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It is the first French novel and already modern - and particularly French - in its depth of psychological analysis, its purity of language and classical simplicity of plot. Set at the court of Henri II, it explores the tragic dilemma of the vivacious and beautiful Mme de Cleves, a woman compelled to reject it. Her love for the Duc de Nemours proves a passion more powerful than any desire for happiness.
Set towards the end of the reign of Henry II of France, The Princesse de Cleves (1678) tells of the unspoken, unrequited love between the fair, noble Mme de Cleves, who is married to a loyal and faithful man, and the Duc de Nemours, a handsome man most female courtiers find irresistible. Warned by her mother against admitting her passion, Mme de Cleves hides her feelings from her fellow courtiers, until she finally confesses to her husband - an act that brings tragic consequences for all. Described as France's first modern novel, The Princesse de Cleves is an exquisite and profound analysis of the human heart, and a moving depiction of the inseparability of love and anguish.
For more than seventy years, Penguin has been the leading publisher of classic literature in the English-speaking world. With more than 1,700 titles, Penguin Classics represents a global bookshelf of the best works throughout history and across genres and disciplines. Readers trust the series to provide authoritative texts enhanced by introductions and notes by distinguished scholars and contemporary authors, as well as up-to-date translations by award-winning translators.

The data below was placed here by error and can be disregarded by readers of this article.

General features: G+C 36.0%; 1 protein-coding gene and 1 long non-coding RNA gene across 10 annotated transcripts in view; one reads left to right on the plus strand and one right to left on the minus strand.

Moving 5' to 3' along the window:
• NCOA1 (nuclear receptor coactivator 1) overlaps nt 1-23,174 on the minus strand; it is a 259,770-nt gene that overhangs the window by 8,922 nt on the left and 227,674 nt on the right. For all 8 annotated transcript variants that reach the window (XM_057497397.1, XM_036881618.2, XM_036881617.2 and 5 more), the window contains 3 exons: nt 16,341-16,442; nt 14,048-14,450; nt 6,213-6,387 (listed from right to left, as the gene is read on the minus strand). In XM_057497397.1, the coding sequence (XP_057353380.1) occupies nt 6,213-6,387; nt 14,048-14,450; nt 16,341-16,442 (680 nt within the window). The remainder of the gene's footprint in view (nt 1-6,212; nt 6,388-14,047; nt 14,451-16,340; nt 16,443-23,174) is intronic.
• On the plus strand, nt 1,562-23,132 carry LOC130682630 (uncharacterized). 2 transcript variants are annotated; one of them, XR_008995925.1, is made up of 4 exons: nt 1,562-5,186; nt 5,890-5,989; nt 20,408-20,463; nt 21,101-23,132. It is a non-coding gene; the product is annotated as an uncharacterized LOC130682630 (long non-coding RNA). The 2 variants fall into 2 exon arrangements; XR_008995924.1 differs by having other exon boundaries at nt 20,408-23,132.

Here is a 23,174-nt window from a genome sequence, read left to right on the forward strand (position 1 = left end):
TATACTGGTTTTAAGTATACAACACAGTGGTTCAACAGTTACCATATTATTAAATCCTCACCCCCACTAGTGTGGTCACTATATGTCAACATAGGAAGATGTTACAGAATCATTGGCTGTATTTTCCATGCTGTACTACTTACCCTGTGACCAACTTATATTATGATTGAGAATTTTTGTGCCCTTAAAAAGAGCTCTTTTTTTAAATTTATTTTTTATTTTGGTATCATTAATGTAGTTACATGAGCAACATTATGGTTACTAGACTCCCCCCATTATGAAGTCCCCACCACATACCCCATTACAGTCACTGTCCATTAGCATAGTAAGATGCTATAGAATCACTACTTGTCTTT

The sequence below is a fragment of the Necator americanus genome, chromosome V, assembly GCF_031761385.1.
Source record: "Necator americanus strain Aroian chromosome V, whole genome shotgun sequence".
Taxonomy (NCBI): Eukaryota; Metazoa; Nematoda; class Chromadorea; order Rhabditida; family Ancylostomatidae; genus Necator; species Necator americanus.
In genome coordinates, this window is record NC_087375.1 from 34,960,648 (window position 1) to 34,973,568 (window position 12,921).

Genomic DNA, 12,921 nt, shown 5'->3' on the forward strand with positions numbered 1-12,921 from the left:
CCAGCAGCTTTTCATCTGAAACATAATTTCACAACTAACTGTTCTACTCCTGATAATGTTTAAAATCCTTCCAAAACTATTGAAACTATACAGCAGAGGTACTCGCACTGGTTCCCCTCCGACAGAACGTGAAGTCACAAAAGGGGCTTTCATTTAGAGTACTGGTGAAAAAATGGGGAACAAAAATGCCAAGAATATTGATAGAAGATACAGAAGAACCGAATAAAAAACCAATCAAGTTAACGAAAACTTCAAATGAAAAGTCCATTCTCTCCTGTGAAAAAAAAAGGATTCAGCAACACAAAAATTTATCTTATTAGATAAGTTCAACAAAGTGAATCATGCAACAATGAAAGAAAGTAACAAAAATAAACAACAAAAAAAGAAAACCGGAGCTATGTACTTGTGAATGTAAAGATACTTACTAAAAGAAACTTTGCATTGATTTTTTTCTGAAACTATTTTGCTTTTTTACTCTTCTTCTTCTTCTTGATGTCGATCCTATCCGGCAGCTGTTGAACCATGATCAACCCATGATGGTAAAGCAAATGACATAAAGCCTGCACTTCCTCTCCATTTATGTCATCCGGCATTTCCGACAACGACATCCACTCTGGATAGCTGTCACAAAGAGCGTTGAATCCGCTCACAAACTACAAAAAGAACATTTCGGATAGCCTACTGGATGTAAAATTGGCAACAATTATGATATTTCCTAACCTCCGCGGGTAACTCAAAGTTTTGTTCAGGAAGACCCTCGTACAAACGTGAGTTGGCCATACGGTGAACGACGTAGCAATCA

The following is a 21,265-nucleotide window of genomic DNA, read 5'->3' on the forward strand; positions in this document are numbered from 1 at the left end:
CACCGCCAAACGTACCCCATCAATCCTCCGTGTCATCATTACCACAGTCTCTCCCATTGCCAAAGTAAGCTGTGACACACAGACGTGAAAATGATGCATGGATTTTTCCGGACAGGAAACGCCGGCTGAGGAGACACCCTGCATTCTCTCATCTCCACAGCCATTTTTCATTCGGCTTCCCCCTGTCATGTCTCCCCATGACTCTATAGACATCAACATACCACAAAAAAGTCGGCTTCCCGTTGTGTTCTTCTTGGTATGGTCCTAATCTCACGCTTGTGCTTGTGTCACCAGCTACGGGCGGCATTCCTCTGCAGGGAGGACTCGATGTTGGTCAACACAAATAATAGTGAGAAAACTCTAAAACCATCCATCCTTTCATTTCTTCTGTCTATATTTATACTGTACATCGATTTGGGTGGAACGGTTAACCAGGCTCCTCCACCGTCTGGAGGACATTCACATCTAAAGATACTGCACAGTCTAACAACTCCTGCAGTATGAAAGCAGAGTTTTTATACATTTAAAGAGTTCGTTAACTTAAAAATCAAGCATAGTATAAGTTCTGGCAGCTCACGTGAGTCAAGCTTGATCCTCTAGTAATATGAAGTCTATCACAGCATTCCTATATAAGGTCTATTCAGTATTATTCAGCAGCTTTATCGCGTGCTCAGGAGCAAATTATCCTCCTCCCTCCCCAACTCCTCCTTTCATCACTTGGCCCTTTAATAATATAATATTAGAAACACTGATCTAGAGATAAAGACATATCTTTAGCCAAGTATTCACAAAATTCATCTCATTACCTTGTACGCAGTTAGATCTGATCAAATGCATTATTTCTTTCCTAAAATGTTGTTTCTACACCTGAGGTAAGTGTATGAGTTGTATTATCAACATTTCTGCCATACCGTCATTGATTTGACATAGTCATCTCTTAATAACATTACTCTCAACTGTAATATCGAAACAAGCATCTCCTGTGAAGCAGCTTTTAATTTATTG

Marie-Madeleine Pioche de la Vergne was born in Paris in 1634. in 1656 she married the Comte de Lafayette, had two sons, and lived on his country estate. She then returned to Paris, and the couple remained largely separate from then on. She started a literary salon with her close friends Madame de Sevigne and the Duc de la Rochefoucauld. She also mixed in court circles and wrote a biography of her friend Henriette, wife of the Duc d'Orleans, after her death. She is mostly remembered for her novels. She died in 1693.
Robin Buss is a writer and translator who works for theIndependent on Sunday and as television critic for The Times Educational Supplement. He studied at the University of Paris, where he took a degree and a doctorate in French literature. He is part-author of the article 'French Literature' in Encyclopaedia Britannica and has published critical studies of works by Vigny and Cocteau, and three books on European cinema, The French Through Their Films (1988), Italian Films (1989) and French Film Noir (1994). He has also translated a number of volumes for Penguin Classics.